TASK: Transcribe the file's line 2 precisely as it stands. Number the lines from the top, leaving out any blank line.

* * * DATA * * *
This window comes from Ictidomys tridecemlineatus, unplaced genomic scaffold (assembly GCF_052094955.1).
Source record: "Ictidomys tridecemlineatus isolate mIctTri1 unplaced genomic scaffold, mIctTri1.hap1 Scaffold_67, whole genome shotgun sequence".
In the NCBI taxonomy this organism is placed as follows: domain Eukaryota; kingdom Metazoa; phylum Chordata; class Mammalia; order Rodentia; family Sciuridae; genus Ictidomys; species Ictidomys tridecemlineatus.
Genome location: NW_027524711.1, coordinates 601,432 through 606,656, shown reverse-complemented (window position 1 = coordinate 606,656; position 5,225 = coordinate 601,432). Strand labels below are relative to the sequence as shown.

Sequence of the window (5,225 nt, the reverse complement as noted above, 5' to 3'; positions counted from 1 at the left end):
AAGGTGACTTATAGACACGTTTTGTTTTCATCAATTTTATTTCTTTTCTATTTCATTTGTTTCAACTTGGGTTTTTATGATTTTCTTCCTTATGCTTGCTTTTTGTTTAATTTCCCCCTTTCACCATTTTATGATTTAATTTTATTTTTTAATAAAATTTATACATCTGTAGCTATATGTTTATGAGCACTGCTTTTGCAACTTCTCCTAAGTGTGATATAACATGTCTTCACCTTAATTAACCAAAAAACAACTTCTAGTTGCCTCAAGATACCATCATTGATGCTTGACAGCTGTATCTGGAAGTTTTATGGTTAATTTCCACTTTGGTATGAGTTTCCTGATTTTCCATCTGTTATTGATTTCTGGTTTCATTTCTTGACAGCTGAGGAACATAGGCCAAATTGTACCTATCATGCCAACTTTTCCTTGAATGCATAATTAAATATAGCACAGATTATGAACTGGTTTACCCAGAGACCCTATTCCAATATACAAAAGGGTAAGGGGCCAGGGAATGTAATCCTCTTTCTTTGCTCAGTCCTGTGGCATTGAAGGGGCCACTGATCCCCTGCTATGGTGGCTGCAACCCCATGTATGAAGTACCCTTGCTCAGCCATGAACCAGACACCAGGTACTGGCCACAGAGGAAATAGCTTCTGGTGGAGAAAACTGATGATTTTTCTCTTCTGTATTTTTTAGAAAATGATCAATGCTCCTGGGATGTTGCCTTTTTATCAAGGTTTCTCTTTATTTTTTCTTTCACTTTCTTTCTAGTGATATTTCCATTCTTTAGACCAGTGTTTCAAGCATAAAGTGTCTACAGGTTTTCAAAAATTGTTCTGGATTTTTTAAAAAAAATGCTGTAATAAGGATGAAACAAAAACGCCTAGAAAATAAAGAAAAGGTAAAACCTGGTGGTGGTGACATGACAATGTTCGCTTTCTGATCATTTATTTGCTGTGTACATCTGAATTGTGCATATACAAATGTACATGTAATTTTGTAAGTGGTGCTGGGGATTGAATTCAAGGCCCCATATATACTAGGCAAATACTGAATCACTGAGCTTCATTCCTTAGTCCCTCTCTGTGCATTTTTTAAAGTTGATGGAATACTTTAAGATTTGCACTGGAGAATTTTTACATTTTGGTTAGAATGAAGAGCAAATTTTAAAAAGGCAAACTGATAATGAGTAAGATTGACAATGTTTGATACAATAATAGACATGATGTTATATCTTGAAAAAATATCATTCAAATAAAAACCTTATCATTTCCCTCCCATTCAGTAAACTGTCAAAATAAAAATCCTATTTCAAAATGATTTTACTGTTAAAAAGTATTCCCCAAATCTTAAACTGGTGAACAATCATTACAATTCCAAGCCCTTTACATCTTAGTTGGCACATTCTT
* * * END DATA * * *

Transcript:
Source record: "Ictidomys tridecemlineatus isolate mIctTri1 unplaced genomic scaffold, mIctTri1.hap1 Scaffold_67, whole genome shotgun sequence".